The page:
TINA: The Tina Turner Musical Tickets

Aldwych Theatre, London
Running time: 2 hours 45 minutes ( including interval)
Age Restrictions: This production is recommended for ages 14+. Under 5s will not be admitted.
Tickets from £12.00

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TINA: The Tina Turner Musical Tickets

OFFER: Was £125 Now £99 Saving £26

**SAVE ON TICKET PRICES Valid Monday - Friday performances 25 June - 30 August 2024 Book by 31 July 2024.**

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Hit musical brings Tina Turner to life on the West End stage in the Tina Turner Musical

A RAW MUSICAL TRIUMPH’ ANN TRENEMAN, THE TIMES
★★★★★ METRO ★★★★★ DAILY TELEGRAPH
HER VOICE IS UNDENIABLE. HER FIRE IS UNSTOPPABLE.
HER TRIUMPH IS UNLIKE ANY OTHER.
THERE IS ONLY ONE TINA.
Experience Tina Turner's singular journey in the hit musical that's playing to critical raves and sold-out audiences.
TINA - The Tina Turner Musical features iconic songs, including: WHAT'S LOVE GOT TO DO WITH IT, PROUD MARY, PRIVATE DANCER and RIVER DEEP - MOUNTAIN HIGH.
This hit show is written by Olivier Award-winning playwright Katori Hall and directed by the internationally acclaimed Phyllida Lloyd.
★★★★★ ‘THIS IS AS GOOD AS IT GETS’ THE GUARDIAN
★★★★★ ‘POWERFUL TALE OF TINA THAT’S SIMPLY THE BEST’ DAILY MAIL

200,000 NEW TICKETS RELEASED

Please note: This production has a strict no exchange or refund policy in regard to the appearance of any particular artist which cannot be guaranteed.

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Venue information

Aldwych Theatre
Aldwych Theatre
49 Aldwych
London
WC2B 4DF

THE ALDWYCH THEATRE, LONDON

History of The Aldwych Theatre

Origins

The Aldwych was built as a pair with the then Waldorf Theatre (now called the Novello Theatre), both being designed by W.G.R. Sprague. Funded by Seymour Hicks, in association with the American impressario Charles Frohman, and built by Walter Wallis of Balham, the ornate decorations were in the Georgian style. The theatre was constructed on the newly built Aldwych.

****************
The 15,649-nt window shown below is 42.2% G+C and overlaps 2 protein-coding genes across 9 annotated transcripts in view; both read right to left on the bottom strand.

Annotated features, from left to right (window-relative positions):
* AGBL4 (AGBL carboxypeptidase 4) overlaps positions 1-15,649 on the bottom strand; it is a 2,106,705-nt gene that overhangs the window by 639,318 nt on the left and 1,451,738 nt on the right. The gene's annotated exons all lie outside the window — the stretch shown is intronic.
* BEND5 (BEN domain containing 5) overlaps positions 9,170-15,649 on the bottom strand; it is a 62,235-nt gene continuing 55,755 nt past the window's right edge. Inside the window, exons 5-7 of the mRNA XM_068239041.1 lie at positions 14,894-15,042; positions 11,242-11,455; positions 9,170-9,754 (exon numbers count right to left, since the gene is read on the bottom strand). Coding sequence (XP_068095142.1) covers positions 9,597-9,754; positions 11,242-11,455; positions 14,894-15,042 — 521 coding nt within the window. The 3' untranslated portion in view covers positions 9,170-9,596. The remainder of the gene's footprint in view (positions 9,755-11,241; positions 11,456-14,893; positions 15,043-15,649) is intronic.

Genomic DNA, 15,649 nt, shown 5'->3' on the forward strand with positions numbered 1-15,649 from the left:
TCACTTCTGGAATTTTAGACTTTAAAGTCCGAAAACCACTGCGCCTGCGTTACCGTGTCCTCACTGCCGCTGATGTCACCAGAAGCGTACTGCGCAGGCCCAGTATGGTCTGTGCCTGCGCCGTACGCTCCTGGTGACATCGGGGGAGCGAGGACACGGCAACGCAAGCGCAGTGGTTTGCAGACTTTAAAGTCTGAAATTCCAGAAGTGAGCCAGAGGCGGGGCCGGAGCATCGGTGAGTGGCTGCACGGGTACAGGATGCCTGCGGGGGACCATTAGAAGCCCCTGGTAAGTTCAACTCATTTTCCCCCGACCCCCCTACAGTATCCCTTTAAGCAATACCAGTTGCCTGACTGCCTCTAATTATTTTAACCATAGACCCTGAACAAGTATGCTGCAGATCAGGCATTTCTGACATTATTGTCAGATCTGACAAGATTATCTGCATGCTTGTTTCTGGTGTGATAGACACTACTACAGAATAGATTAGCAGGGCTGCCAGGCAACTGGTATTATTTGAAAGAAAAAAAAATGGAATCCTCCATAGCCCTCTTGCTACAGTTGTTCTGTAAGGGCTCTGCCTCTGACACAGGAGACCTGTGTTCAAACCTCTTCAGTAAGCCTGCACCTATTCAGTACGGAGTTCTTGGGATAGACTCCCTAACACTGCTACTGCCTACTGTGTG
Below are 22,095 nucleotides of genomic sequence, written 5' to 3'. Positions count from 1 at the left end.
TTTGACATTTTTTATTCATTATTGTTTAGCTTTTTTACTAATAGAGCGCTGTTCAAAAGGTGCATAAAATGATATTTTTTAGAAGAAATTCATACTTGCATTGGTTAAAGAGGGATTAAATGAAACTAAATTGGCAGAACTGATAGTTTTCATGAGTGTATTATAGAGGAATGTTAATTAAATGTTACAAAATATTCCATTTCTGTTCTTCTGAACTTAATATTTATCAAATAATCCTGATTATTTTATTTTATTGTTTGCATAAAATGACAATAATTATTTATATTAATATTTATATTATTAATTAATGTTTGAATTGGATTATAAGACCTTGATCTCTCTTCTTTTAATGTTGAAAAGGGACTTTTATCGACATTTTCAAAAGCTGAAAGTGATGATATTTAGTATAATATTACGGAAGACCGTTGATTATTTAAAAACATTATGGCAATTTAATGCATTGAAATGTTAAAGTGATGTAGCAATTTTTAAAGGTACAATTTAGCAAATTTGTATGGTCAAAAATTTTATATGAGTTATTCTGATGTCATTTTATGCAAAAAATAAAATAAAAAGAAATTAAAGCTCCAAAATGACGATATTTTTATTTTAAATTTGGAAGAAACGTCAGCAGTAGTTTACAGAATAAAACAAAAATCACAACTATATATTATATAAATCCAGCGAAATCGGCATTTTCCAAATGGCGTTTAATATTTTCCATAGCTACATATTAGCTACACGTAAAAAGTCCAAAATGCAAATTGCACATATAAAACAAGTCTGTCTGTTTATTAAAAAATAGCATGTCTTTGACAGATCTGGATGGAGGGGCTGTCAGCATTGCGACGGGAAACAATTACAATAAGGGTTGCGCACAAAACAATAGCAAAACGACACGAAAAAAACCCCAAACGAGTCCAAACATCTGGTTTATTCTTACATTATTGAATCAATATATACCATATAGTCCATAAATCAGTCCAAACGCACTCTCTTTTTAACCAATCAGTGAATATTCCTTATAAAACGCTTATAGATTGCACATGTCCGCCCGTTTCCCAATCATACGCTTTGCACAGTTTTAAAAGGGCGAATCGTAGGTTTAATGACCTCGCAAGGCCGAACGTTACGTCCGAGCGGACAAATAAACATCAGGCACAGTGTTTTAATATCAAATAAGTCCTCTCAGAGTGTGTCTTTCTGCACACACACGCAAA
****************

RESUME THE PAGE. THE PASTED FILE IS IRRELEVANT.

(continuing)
The Aldwych Theatre opened on 23 December 1905 with a production of Blue Bell, a new version of Hicks' popular pantomime Bluebell in Fairyland. In 1906, Hicks' The Beauty of Bath, followed in 1907 by The Gay Gordons played at the theatre. In February 1913 the theatre was used by Serge Diaghilev and Vaslav Nijinsky for the first rehearsals of Le Sacre du Printemps before its controversial première in Paris later that year. In 1920, Basil Rathbone played Major Wharton in The Unknown. From 1925-1933, The Aldwych Theater became the home of Ben Travers's farces, also known as The Aldwych Farces. Members of Travers's company included Ralph Lynn, Tom Walls, Yvonne Arnaud, Norma Varden, Mary Brough, Winifred Shotter and Robertson Hare. In 1933, Richard Tauber presented and starred in a new version of Das Dreimäderlhaus at the Aldwych under the title Lilac Time. From the mid-1930s until about 1960, the theatre was owned by the Abrahams family.

Post-war years and Royal Shakespeare Company

Vivien Leigh, who had won an Academy Award for the film version, appeared in a 1949 production of A Streetcar Named Desire at the Aldwych Theatre London, which was directed by her husband, Laurence Olivier. Bonar Colleano co-starred as Stanley.

On 15 December 1960, after intense speculation, it was announced that the Royal Shakespeare Company of Stratford-upon-Avon was to base its London productions in The Aldwych Theatre for the next three years. In fact they stayed for over 20 years, finally moving to the Barbican Arts Centre in 1982. Among many notable productions were The Wars of the Roses, The Greeks, and Nicholas Nickleby, as well as numerous Shakespeare productions.

During absences of the RSC, the Aldwych theatre hosted the annual World Theatre Seasons, foreign plays in their original productions, invited to London by the theatre impresario Peter Daubeny, annually from 1964 to 1973 and finally in 1975. For his involvement with these Aldwych Theatre West End seasons, run without Arts Council or other official support, Daubeny won the Evening Standard special award in 1972.